And for some light reading, I picked up "Best Foot Forward" by Joan Bauer, one of my favorite YA authors. She definitely writes a character type, but it's an awesome type - independent, funny female characters who, if they're teens, pursue their own offbeat interests like family histories or shoe sales. And when they get to be adults, they become even more colorful. Awesome wilderness explorers, ironclad shoe executives, even hermits. I love them all.

So I'm disappointed to be so disappointed. It wasn't bad - the book was quite readable - but there was just too much going on and too much spread too thin. And then there are all the morals. I have no problem with morals, but when they come one or two per page and when every conversation in the book contains an pre-sedimented nugget of wisdom, then I start having a problem. Maybe it's because I'm older. I don't know.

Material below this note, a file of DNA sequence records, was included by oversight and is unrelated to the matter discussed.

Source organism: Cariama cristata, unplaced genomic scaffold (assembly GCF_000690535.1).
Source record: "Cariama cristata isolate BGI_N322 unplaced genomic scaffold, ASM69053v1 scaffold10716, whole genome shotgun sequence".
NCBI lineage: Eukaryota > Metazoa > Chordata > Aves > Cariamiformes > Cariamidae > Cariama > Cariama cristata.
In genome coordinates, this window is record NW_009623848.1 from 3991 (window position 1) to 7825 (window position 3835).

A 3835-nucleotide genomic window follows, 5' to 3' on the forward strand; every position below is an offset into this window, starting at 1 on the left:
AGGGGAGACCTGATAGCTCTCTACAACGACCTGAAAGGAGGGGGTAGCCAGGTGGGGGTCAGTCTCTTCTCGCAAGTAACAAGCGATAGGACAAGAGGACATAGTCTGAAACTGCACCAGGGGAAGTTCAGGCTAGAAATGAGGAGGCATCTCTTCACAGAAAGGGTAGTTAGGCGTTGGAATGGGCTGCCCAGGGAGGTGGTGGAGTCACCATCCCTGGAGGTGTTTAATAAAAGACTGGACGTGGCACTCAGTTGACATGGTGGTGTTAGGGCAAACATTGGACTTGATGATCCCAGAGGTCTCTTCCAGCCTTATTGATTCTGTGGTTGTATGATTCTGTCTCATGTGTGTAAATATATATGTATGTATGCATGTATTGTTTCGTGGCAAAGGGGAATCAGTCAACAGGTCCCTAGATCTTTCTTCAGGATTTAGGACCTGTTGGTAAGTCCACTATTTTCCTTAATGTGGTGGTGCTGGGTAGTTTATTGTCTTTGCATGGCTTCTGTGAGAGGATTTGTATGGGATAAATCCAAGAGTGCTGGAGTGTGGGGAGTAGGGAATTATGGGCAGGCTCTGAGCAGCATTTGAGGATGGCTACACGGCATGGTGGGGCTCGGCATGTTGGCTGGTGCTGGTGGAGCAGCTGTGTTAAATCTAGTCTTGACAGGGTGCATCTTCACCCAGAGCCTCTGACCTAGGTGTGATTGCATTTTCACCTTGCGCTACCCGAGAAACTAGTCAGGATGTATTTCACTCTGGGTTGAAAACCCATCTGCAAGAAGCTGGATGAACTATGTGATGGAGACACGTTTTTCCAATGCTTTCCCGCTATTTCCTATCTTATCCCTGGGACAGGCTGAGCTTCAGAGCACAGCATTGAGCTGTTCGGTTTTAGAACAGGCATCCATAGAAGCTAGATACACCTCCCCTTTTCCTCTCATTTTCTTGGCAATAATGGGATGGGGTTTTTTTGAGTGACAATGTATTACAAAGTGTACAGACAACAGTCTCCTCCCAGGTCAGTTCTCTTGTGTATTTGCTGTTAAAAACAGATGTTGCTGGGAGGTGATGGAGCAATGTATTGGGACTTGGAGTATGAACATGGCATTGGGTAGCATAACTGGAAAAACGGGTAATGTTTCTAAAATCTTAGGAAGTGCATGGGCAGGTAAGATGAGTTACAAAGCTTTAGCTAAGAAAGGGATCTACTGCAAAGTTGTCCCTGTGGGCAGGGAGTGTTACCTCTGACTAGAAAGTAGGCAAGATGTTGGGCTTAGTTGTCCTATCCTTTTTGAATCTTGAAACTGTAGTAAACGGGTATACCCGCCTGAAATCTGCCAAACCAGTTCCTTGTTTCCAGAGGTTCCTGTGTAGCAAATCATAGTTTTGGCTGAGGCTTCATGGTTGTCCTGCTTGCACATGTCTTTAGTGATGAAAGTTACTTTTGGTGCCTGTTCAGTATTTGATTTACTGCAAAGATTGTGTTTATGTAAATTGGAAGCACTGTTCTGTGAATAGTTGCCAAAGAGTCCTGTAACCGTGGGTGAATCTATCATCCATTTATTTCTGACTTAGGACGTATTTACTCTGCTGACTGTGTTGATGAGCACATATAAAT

And then there's the whole business about the donut guy. Maybe I'm different than most YA readers, but what's interesting about these books is the insights into the shoe business. When you hear about shoes in fiction, it's the chick lit paradigm. You don't hear about quality shoes that last. "Rules of the Road" made me want to go find a Gladstone's and bankrupt myself there.

So to sidetrack all this with a romantic plot tumor about a guy in a donut shop out of nowhere not only makes no sense, but renders Tanner completely harmless as far as another love interest. He's set up as "hot but scary," but his scariness in terms of a relationship consists of a few ex-girlfriends, of one genuinely jerkish "You're cute when you're mad" line and of not being Donut Charlie. Sure, a lot of this expectation came from the book jacket, which - as far as I have heard - is the equivalent of a newspaper headline (i.e. written by someone else), but still. Give us more about harvesting the brand! That part was great. It picked up about halfway through because of all that detail.

And one final point: I'm a name nerd and I have truly seen, if not it all, then most of it. But "Yaley" is in a class by itself. And not a good class, either.